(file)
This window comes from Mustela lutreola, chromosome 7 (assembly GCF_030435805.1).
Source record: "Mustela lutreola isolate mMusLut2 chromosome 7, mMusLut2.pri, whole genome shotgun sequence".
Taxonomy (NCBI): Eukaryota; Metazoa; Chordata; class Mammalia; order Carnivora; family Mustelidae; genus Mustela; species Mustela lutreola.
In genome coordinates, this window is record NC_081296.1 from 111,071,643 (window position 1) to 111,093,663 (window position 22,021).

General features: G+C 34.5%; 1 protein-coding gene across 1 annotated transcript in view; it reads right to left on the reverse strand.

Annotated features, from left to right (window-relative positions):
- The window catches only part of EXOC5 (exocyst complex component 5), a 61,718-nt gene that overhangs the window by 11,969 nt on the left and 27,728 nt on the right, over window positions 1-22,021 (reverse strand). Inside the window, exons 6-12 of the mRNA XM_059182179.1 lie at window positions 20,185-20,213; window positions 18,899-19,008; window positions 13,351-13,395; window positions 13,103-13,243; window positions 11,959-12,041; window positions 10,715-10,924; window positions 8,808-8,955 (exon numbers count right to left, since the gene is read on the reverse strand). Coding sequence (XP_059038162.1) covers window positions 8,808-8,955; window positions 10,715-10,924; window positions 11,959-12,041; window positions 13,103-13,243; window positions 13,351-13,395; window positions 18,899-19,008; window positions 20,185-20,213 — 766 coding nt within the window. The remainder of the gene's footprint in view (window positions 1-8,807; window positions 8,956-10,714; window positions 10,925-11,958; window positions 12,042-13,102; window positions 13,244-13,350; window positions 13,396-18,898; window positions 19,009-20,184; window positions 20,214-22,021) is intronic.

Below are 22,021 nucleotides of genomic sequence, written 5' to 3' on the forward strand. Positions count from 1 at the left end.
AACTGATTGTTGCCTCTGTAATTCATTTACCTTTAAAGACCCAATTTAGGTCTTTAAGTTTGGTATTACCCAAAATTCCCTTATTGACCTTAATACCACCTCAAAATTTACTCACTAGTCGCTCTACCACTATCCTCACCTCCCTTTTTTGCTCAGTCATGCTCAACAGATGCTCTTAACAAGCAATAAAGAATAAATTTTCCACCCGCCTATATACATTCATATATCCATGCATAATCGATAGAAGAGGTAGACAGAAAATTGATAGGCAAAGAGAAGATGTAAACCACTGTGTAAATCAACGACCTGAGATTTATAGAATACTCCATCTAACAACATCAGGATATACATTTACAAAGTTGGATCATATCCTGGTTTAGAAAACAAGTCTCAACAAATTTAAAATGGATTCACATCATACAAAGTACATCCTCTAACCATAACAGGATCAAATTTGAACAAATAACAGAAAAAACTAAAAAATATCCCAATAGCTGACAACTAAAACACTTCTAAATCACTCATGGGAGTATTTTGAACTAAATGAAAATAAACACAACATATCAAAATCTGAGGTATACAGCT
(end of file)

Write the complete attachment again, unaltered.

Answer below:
This window comes from Mustela lutreola, chromosome 7 (assembly GCF_030435805.1).
Source record: "Mustela lutreola isolate mMusLut2 chromosome 7, mMusLut2.pri, whole genome shotgun sequence".
Taxonomy (NCBI): Eukaryota; Metazoa; Chordata; class Mammalia; order Carnivora; family Mustelidae; genus Mustela; species Mustela lutreola.
In genome coordinates, this window is record NC_081296.1 from 111,071,643 (window position 1) to 111,093,663 (window position 22,021).

General features: G+C 34.5%; 1 protein-coding gene across 1 annotated transcript in view; it reads right to left on the reverse strand.

Annotated features, from left to right (window-relative positions):
- The window catches only part of EXOC5 (exocyst complex component 5), a 61,718-nt gene that overhangs the window by 11,969 nt on the left and 27,728 nt on the right, over window positions 1-22,021 (reverse strand). Inside the window, exons 6-12 of the mRNA XM_059182179.1 lie at window positions 20,185-20,213; window positions 18,899-19,008; window positions 13,351-13,395; window positions 13,103-13,243; window positions 11,959-12,041; window positions 10,715-10,924; window positions 8,808-8,955 (exon numbers count right to left, since the gene is read on the reverse strand). Coding sequence (XP_059038162.1) covers window positions 8,808-8,955; window positions 10,715-10,924; window positions 11,959-12,041; window positions 13,103-13,243; window positions 13,351-13,395; window positions 18,899-19,008; window positions 20,185-20,213 — 766 coding nt within the window. The remainder of the gene's footprint in view (window positions 1-8,807; window positions 8,956-10,714; window positions 10,925-11,958; window positions 12,042-13,102; window positions 13,244-13,350; window positions 13,396-18,898; window positions 19,009-20,184; window positions 20,214-22,021) is intronic.

Below are 22,021 nucleotides of genomic sequence, written 5' to 3' on the forward strand. Positions count from 1 at the left end.
AACTGATTGTTGCCTCTGTAATTCATTTACCTTTAAAGACCCAATTTAGGTCTTTAAGTTTGGTATTACCCAAAATTCCCTTATTGACCTTAATACCACCTCAAAATTTACTCACTAGTCGCTCTACCACTATCCTCACCTCCCTTTTTTGCTCAGTCATGCTCAACAGATGCTCTTAACAAGCAATAAAGAATAAATTTTCCACCCGCCTATATACATTCATATATCCATGCATAATCGATAGAAGAGGTAGACAGAAAATTGATAGGCAAAGAGAAGATGTAAACCACTGTGTAAATCAACGACCTGAGATTTATAGAATACTCCATCTAACAACATCAGGATATACATTTACAAAGTTGGATCATATCCTGGTTTAGAAAACAAGTCTCAACAAATTTAAAATGGATTCACATCATACAAAGTACATCCTCTAACCATAACAGGATCAAATTTGAACAAATAACAGAAAAAACTAAAAAATATCCCAATAGCTGACAACTAAAACACTTCTAAATCACTCATGGGAGTATTTTGAACTAAATGAAAATAAACACAACATATCAAAATCTGAGGTATACAGCT